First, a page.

If the start of 2019’s health trends could be summed up in two words, it would be “monetizing wellness.” Everyone is stressed — approximately 80 percent of Americans — and everyone wants to throw money at their problems. Alcohol has long been acknowledged as a socially acceptable form of stress-relief, but it’s not very Goop-y to sip on a tall-can of PBR. The good news? You can still maintain a semblance of a balanced, yogini lifestyle with new beverage options such as CBD-spiked cocktails.
In addition to an addiction to wellness, Americans can’t seem to get enough booze, particularly women. In fact, alcoholism among women in the U.S. increased by 83.7 percent between 2002 and 2013. Plus, there’s a growing thirst for craft cocktails. In the U.S., it’s a $44 billion industry that’s predicted to grow to $58 billion by 2022; that’s a six percent increase every year. As usual, millennials are being cited as the driving impetus behind this trend: They consume 32 percent of spirits alone, and this is anticipated to increase as millennials work their way up the corporate ladder.
In short: Millennial women don’t want to drink dad’s boring “lite” beer. They have a thirst for the artisanal, and it can be deliciously delivered in a cocktail priced in the double-digits. This pairing of wellness and booze has led to cocktails such as gin-infused “matcha blossoms,” algae and chaga mushroom cocktails, and even kale ginger daiquiris. Plus, an increasing number of liquor companies are crafting “organic” booze, such as a quinoa-based vodka infused with antioxidant powerhouse goji berries.
“I think consumers as a whole are more concerned with health and wellness, and social media has added to the propagation of wellness trends,” said Julia McKinley, Beverage Director at Chicago’s Young American Bar. “It only makes sense that this health-focused outlook would trickle down to drinking.”
Let’s get the first question out of the way: Are these options actually healthier? The short answer is no, said Dr. Sara Gottfried MD, a three-time New York Times bestselling author; her latest book is Brain Body Diet.
On top of raising cortisol levels and reducing the quality of your sleep, alcohol can also impact your waistline by causing your liver to burn alcohol for fuel instead of burning fat in your body, Gottfried said. This may slow down your rate of fat burning by more than half. And it doesn’t stop there.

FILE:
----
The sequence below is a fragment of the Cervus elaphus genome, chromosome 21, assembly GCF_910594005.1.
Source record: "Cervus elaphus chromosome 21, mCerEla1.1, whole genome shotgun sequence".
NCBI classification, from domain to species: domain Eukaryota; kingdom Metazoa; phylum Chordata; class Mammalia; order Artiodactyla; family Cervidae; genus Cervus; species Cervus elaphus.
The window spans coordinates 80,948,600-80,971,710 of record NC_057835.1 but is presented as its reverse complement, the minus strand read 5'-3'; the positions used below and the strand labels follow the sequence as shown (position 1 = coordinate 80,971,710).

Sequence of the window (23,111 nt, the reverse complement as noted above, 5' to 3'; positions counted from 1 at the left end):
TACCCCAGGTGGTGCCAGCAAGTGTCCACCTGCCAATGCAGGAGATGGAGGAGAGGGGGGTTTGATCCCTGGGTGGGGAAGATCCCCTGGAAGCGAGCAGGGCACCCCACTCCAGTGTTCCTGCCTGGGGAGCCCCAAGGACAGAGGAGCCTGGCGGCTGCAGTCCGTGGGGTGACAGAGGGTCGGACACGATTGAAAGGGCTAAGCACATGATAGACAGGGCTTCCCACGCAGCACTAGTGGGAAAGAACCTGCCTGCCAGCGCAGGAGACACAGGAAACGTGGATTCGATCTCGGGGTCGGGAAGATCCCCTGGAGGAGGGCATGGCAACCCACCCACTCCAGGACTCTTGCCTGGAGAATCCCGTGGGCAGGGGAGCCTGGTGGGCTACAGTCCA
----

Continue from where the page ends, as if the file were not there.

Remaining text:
“Once that’s off, the hormone estrogen gets disrupted, causing inflammation and abnormal growth, like breast cancer, endometrial cancer, diabetes, fibroids, and endometriosis,” sand Gottfried. “Beer, wine, and bourbon are all phytoestrogens that can raise a woman’s estrogen load regardless of age, putting her at risk of estrogen-sensitive conditions like those mentioned.”
Okay, so booze isn’t exactly medicine. But what about negating some of these issues with, say, an adaptogenic cocktail? Here’s where it gets a little more complicated, said Jeffrey Egler, MD, medical director and chief physician at Parsley Health Los Angeles. “It may be a matter of semantics or perspective, but I would not go so far as to say that you are negating the potential toxic effects of some of the ingredients in a cocktail,” Egler said. “The ingredients, if toxic, are still toxic.”
That being said, there may be a way to create a balance. Egler suggests steering clear of wheat-based alcohols such as whiskey, ryes, and scotch, and opting instead for “cleaner” choices like tequila, vodka and mescal. He also encourages adding ingredients such as aloe, burdock, cayenne, dandelion root, dill, ginger, horseradish, parsley, peppermint, rosemary, saffron and turmeric.
“Try to add anti-inflammatory agents and/or antioxidants to combat the way in which toxicants affect the body in a negative way,” Egler said. “Consider even infusing the drinks with vitamins and minerals either directly with supplement or more naturally with fruits and vegetables.”
Ariane Resnick, author of The Thinking Girl’s Guide to Drinking: (Cocktails Without Regrets), agrees that while you can’t necessarily cure an ailment with a cocktail, consumers can make smarter choices when hitting the bars.
“I don’t think healthier cocktails are implicitly healthy,” she said. “They’re meant to be better alternatives, like a doughnut that’s baked instead of fried.”
Again, this doesn’t mean you should be slamming ginger-infused Moscow Mules night after night. When it comes to consumption patterns, limit your intake to two servings per week—that’s approximately 12 ounces of beer, five ounces of wine, or 1.5 ounces of 80-proof spirits, such as vodka or tequila.
Alcohol may never be the panacea we all want it to be. Life isn’t all about perpetual betterment, though. Sometimes you just want a cocktail for the sake of, well, drinking a cocktail. Just make sure you’re consuming responsibly and for the right reasons, said Gottfried.
“I ask my patients to consider why they are reaching for a drink,” Gottfried said. One of the most common things I see is our tendency to reach for a glass of wine to relax after a stressful day juggling work and family life.”
Plus, it’s all about moderation—and plenty of water paired with your wellness cocktail.
“The best way to drink in a way that is optimal is to enjoy your drink, but only one (or two if you must push it),” Egler said. “Drink more if you like, [but] let’s just not pretend and call it ‘healthy’ regardless of what yummy agents might be in it in addition to alcohol.”
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